To top it off, Rutgers jumps eight spots to No. 25 on this list.

Worst case

This is ugly. Very ugly. Mike Leach runs up the score in the Aug. 28 opener, calling a flea-flicker with 40 seconds to play in a 55-21 debacle at Seattle's Century Link Field.

Penn State spoils the Scarlet Knights' Big Ten opener with a three-touchdown win before a revved-up group of fans in Piscataway who begin to head for the exits in the third quarter.

Nova goes down with a knee injury in a loss at Navy. Tulane squeaks past the Scarlet Knights. Michigan extends its unbeaten season with a 42-0 victory on Oct. 4 as Devin Gardner and Devin Funchess toy with the defensive scheme of first-year coordinator Joe Rossi.

A poll of Rutgers fans and students during the off week before the Scarlet Knights visit Ohio State reveals that a majority believe the school should attempt to petition the AAC for re-entry. Athletic Director Julie Hermann is discovered by the Newark Star-Ledger to have inquired about the possibility, reigniting discussion of this unfortunate situation.

Braxton Miller accounts for five touchdowns in the first half on Oct. 18, the start of a three- week stretch in which Rutgers is outscored 134-16 by the Buckeyes, Nebraska and Wisconsin.

Rutgers does not lose in Week 11. Actually, it doesn't play. Hermann bungles an attempt to fire Flood as she is overruled publicly by the school's president.

Losses to Indiana, Michigan State and Maryland make it official: Flood is out after a 1-11 finish in his third year, the worst season at school since 2002. Rutgers does not come closer than seven points from winning a Big Ten game. Purdue feels better about itself.

Roundtable: B1G Top 25 players list

August, 1, 2014
Aug 1
10:30
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Earlier today, we wrapped up our countdown of the Big Ten's Top 25 players entering the 2014 season. Not surprisingly, Ohio State Buckeyes quarterback Braxton Miller topped the list as he aims for a third consecutive Big Ten offensive player of the year award.

Miller was a fairly easy choice at No. 1, but we debated several other players and where they should end up.

It's roundtable time, and our Big Ten reporter crew is set to break down the Top 25.

Which player did you struggle with the most to rank?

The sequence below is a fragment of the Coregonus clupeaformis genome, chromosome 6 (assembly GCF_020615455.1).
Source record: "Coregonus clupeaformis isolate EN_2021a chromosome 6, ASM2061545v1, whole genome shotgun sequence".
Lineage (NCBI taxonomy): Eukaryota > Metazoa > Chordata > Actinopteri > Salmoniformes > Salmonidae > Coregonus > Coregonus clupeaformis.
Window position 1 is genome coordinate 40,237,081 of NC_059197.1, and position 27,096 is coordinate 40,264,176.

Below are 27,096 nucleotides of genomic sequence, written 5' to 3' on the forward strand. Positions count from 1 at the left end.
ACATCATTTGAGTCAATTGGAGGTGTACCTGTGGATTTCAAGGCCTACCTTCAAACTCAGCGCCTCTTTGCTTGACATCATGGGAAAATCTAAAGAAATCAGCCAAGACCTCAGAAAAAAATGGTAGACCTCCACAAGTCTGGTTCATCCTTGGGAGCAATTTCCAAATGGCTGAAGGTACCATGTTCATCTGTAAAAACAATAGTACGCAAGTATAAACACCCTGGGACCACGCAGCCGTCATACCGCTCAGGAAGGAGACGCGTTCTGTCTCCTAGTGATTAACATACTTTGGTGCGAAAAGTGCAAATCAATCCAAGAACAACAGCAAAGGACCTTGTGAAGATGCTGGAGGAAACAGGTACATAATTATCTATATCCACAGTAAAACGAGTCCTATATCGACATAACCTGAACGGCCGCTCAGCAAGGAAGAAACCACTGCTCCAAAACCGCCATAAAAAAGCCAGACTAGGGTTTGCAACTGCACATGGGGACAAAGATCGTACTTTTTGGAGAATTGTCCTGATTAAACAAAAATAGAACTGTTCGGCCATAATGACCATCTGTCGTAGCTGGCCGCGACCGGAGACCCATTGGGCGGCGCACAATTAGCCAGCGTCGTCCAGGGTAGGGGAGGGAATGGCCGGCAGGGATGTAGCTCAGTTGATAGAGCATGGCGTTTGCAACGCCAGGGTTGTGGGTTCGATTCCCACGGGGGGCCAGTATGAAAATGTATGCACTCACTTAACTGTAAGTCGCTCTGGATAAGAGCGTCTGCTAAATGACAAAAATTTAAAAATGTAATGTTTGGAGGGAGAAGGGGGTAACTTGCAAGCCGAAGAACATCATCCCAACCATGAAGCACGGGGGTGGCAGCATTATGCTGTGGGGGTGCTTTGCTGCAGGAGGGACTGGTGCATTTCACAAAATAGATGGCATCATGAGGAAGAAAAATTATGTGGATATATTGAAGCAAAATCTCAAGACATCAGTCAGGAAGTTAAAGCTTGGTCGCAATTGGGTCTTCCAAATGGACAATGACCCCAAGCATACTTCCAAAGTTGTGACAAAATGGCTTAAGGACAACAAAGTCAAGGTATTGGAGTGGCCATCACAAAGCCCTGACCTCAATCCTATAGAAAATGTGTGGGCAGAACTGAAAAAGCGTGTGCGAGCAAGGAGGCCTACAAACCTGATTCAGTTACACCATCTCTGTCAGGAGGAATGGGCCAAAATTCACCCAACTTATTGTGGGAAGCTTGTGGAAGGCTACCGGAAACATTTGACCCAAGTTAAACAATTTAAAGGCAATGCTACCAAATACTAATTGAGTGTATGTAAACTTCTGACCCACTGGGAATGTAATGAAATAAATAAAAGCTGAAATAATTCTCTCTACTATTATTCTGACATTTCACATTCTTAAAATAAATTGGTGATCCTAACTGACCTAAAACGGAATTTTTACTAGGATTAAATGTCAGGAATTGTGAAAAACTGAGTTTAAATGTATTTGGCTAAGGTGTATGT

[+] EnlargeDevin Gardner
Rick Osentoski/USA TODAY SportsDevin Gardner's inconsistent play forced him down the Big Ten's top 25 players list.
Adam Rittenberg: Michigan Wolverines quarterback Devin Gardner. He can be really, really good, as we saw last season in games like Notre Dame, Ohio Sate and Indiana. But he also has some moments -- or even entire games -- that leave you scratching your head. He actually didn't appear in my Top 25 because of concerns about his consistency, Michigan's depth at receiver and a struggling offensive line. I can live with him at No. 22 and could certainly see him rise up, but you just don't know what you're going to get week to week.

Brian Bennett: I'm not sure I properly ranked (or in some cases didn't rank) the Maryland Terrapins and Rutgers Scarlet Knights. It's tough because we haven't watched them that closely, while we know the ins and outs of players who competed in the Big Ten the past couple of years. I'm sure Stefon Diggs belongs, and Andre Monroe probably does, too. What about Tyler Kroft or Paul James or Darius Hamilton or Steve Longa or Deon Long? We'll know more about these guys' bona fides after they spend a year in the league.

Mitch Sherman: Venric Mark posed some problems for me. Coming back from a broken ankle that ruined his 2013 season, the Northwestern Wildcats running back is something of a forgotten man, especially amid an outstanding group of league backs. But Mark rushed for nearly 1,400 yards in 2012 and would have likely earned a spot higher than I gave him -- No. 16; 15th in the composite vote -- a year ago.

Which player(s) do you see making the biggest moves up the list for the postseason rankings?

Austin Ward: Now that he's the last one standing with the Indiana Hoosiers, quarterback Nate Sudfeld won't have to worry about sharing snaps or practice reps, and his numbers could skyrocket in that high-octane offense. Fairly or unfairly, though, if the defense doesn't lend a bigger hand to help earn Sudfeld some credit as a winner, he might not be able to climb all that much higher than No. 23.